Lexington, Ky. – August 29, 2016 – Equine Land Conservation Resource (ELCR) is pleased to announce that Peter Fenwick of Glyndon, Md. has been named as the 2016 recipient of the Robert N. Clay Conservation Award. The award, named in recognition of Robert N. Clay’s equine land conservation leadership in the Thoroughbred industry, will be presented at the Thoroughbred Owners and Breeders Association National Awards dinner on September 10th in Lexington, Ky.
“TOBA is pleased to have established this award in partnership with ELCR to help increase awareness of the importance of land conservation to the Thoroughbred industry and to serve as an inspiration to others within the industry,” says TOBA President Dan Metzger. “We are thrilled to present the award this year to Peter Fenwick in partnership with Equine Land Conservation Resource.”
Mr. Fenwick, a lifelong horseman and Thoroughbred owner, has served as a board member of the Valleys Planning Council (VPC) since 2001 and as president since 2005. The VPC was started in the 1960’s by a group of individuals, many of which were horsemen, with the vision and foresight to preserve the historic character and maintain the rural feel and land uses in the valleys amidst the threat of urbanization and sprawl associated with the construction of the Beltway through Green Spring Valley. Today with over 62,000 acres of land under conservation easements, Baltimore County has more conservation easements than any other county in the state of Maryland and the VPC continues the tradition of protecting the agriculture and equestrian lifestyle and heritage of the area for the benefit of future generations with the conservation of over 30,000 acres of land.
Horses represent a significant part of the history of Baltimore County with over 10,000 horses comprising an equine inventory valued at over $121 million. Steeplechase racing and fox hunting are major activities in the VPC territory. Four major events are held in the area each year: Green Spring Point-to-Point, Grand National, Maryland Hunt Cup, and Legacy Chase. The Grand National and Hunt Cup races date back to 1898 and 1894 respectively. Peter Fenwick continues to demonstrate his commitment to conserving the land and equestrian lifestyle and heritage of the area through his dedication to the mission of VPC and by serving on the board of the Maryland Steeplechase Association and as chair of the Grand National Steeplechase and member of the Green Spring Valley Hounds.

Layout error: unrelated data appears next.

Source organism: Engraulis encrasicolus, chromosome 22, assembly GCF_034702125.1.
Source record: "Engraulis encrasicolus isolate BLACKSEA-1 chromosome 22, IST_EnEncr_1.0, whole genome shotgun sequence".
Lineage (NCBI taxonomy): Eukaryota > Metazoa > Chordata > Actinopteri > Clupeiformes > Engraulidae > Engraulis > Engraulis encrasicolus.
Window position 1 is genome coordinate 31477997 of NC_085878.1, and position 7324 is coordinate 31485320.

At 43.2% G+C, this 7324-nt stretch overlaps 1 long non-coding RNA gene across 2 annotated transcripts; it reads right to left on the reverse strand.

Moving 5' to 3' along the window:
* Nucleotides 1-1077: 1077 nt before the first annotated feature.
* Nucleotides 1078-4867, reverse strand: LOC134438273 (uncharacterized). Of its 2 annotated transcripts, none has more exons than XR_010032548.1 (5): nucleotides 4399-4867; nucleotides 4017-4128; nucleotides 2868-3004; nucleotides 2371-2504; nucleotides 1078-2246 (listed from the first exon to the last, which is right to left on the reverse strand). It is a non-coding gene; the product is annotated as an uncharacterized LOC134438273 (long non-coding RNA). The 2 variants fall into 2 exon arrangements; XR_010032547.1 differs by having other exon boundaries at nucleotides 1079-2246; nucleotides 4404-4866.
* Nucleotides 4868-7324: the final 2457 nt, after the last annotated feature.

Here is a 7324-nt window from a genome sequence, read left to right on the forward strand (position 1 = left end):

About the Equine Land Conservation Resource (ELCR): ELCR builds awareness of the loss of lands available for horse-related activities and facilitates the protection and preservation of those lands. We work to ensure America’s equine heritage lives on and the emotional, physical and economic benefits of the horse-human relationship remains accessible. ELCR serves as an information resource and clearinghouse on conserving horse properties, land use planning, land stewardship/best management practices, trails, liability and equine economic development. For more information about the ELCR visit www.elcr.org or call (859) 455-8383
For additional information, contact:
Holley Groshek, Executive Director
Equine Land Conservation Resource
Phone: 859-455-8383 /Email: firstname.lastname@example.org